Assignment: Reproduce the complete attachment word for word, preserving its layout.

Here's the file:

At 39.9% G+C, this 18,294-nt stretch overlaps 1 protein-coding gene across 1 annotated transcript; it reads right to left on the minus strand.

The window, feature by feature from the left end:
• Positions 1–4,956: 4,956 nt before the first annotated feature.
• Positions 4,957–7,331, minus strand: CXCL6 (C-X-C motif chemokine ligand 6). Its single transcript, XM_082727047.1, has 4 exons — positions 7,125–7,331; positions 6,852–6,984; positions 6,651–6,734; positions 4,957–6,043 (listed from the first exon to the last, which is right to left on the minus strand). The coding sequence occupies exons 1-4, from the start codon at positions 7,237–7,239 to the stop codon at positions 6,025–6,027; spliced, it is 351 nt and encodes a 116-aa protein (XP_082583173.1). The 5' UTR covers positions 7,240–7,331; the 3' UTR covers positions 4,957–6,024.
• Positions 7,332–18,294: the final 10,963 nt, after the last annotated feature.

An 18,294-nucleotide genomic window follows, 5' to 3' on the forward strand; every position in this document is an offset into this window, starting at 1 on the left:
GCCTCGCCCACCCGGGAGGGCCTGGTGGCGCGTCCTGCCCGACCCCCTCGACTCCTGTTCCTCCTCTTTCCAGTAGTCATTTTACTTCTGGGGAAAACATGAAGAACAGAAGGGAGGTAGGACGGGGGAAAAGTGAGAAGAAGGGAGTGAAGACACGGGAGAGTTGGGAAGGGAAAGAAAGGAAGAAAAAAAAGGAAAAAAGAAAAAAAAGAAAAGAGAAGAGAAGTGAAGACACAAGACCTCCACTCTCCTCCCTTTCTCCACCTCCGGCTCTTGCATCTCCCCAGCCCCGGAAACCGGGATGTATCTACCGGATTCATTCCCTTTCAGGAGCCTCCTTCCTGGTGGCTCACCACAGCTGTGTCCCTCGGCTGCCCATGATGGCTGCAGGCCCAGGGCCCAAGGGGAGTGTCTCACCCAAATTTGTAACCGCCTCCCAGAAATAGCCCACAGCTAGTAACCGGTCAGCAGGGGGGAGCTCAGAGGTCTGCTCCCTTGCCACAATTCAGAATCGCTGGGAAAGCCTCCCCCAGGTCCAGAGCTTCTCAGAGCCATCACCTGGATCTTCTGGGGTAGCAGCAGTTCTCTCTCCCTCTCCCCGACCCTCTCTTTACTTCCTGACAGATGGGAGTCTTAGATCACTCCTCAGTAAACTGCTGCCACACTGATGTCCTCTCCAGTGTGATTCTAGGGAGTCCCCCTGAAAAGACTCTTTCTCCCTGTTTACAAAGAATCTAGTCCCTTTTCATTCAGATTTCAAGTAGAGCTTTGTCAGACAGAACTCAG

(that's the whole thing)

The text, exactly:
At 39.9% G+C, this 18,294-nt stretch overlaps 1 protein-coding gene across 1 annotated transcript; it reads right to left on the minus strand.

The window, feature by feature from the left end:
• Positions 1–4,956: 4,956 nt before the first annotated feature.
• Positions 4,957–7,331, minus strand: CXCL6 (C-X-C motif chemokine ligand 6). Its single transcript, XM_082727047.1, has 4 exons — positions 7,125–7,331; positions 6,852–6,984; positions 6,651–6,734; positions 4,957–6,043 (listed from the first exon to the last, which is right to left on the minus strand). The coding sequence occupies exons 1-4, from the start codon at positions 7,237–7,239 to the stop codon at positions 6,025–6,027; spliced, it is 351 nt and encodes a 116-aa protein (XP_082583173.1). The 5' UTR covers positions 7,240–7,331; the 3' UTR covers positions 4,957–6,024.
• Positions 7,332–18,294: the final 10,963 nt, after the last annotated feature.

An 18,294-nucleotide genomic window follows, 5' to 3' on the forward strand; every position in this document is an offset into this window, starting at 1 on the left:
GCCTCGCCCACCCGGGAGGGCCTGGTGGCGCGTCCTGCCCGACCCCCTCGACTCCTGTTCCTCCTCTTTCCAGTAGTCATTTTACTTCTGGGGAAAACATGAAGAACAGAAGGGAGGTAGGACGGGGGAAAAGTGAGAAGAAGGGAGTGAAGACACGGGAGAGTTGGGAAGGGAAAGAAAGGAAGAAAAAAAAGGAAAAAAGAAAAAAAAGAAAAGAGAAGAGAAGTGAAGACACAAGACCTCCACTCTCCTCCCTTTCTCCACCTCCGGCTCTTGCATCTCCCCAGCCCCGGAAACCGGGATGTATCTACCGGATTCATTCCCTTTCAGGAGCCTCCTTCCTGGTGGCTCACCACAGCTGTGTCCCTCGGCTGCCCATGATGGCTGCAGGCCCAGGGCCCAAGGGGAGTGTCTCACCCAAATTTGTAACCGCCTCCCAGAAATAGCCCACAGCTAGTAACCGGTCAGCAGGGGGGAGCTCAGAGGTCTGCTCCCTTGCCACAATTCAGAATCGCTGGGAAAGCCTCCCCCAGGTCCAGAGCTTCTCAGAGCCATCACCTGGATCTTCTGGGGTAGCAGCAGTTCTCTCTCCCTCTCCCCGACCCTCTCTTTACTTCCTGACAGATGGGAGTCTTAGATCACTCCTCAGTAAACTGCTGCCACACTGATGTCCTCTCCAGTGTGATTCTAGGGAGTCCCCCTGAAAAGACTCTTTCTCCCTGTTTACAAAGAATCTAGTCCCTTTTCATTCAGATTTCAAGTAGAGCTTTGTCAGACAGAACTCAG